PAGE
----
The Umpire
At the last ballgame, the umpire sweeps off home plate
with his brush. A batter steps into the box, and the dust
blows up and around in the summer wind. The pitch is
sizzling, a planet heading for the eye of its birth.
The batter swings his stick,
small tornadoes spin around his feet. The umpire calls a
strike. The second pitch comes, a slow cold meteor, drifting
through an era, disappearing in the pocket of death.
Strike. Catcalls twist in the air.
The third pitch is a bird with black feathers and a gold
tongue, whistling in anguish. The batter connects, and the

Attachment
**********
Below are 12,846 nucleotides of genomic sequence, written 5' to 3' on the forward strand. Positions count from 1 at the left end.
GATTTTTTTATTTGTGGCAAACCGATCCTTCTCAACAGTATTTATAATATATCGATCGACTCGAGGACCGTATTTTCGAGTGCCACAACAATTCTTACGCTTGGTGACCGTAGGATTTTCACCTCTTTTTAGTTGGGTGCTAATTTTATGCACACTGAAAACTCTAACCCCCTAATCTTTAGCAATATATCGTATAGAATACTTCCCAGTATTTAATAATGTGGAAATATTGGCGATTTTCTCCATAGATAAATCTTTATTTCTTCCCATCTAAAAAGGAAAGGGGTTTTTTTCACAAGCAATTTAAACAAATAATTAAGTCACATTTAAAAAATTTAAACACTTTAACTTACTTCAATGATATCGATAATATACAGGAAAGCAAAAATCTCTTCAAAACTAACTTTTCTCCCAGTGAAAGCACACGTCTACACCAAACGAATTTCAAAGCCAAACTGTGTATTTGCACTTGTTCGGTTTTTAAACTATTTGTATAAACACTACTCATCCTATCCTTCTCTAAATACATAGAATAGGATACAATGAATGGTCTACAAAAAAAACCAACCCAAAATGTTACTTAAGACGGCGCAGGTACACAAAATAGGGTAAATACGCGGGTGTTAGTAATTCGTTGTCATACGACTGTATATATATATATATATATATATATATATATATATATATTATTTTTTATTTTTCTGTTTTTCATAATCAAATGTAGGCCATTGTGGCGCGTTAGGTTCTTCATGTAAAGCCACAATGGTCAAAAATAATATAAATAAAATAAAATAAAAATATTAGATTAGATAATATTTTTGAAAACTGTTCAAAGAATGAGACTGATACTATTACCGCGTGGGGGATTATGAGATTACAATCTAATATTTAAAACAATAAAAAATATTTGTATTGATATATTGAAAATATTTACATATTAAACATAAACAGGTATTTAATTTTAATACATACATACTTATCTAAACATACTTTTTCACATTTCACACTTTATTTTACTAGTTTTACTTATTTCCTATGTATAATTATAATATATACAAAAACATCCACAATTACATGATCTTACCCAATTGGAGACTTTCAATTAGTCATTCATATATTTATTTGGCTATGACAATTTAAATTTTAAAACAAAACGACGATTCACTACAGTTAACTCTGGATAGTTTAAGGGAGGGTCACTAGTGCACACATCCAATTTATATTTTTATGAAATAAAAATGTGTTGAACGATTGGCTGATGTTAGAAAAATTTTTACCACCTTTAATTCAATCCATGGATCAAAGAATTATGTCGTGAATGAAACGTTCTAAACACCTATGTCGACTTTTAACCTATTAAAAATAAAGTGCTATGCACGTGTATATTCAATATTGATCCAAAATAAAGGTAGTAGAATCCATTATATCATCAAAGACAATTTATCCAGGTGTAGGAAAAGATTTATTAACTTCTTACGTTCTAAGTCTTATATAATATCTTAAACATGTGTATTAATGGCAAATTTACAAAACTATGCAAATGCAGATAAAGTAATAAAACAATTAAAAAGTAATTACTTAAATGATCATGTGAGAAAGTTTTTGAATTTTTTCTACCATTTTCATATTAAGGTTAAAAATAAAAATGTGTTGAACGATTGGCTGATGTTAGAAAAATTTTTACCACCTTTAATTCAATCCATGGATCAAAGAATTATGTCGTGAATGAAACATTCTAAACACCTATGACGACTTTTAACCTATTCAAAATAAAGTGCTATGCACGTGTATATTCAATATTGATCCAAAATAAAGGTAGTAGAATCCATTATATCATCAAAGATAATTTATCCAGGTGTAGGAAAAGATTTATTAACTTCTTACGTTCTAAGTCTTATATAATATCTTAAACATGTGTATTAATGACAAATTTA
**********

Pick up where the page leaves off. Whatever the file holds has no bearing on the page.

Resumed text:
bird heads fluttering and bleeding into the arms
of a 12-year-old girl, where its wounds are healed.
The game is over, ninth inning, the bottom. The umpire
takes off his mask. His gray hair blows. His belly hangs
under the padding. His loose pants are dusty.
From the empty stands a voice is heard:
“You are too old to be an umpire.”

This poem appears in When the Arms of Our Dreams Embrace by Judy Katz-Levine (Saru Press International, 3 Pine Terrace, 559 Jordan Road, Sedona, AZ 86336).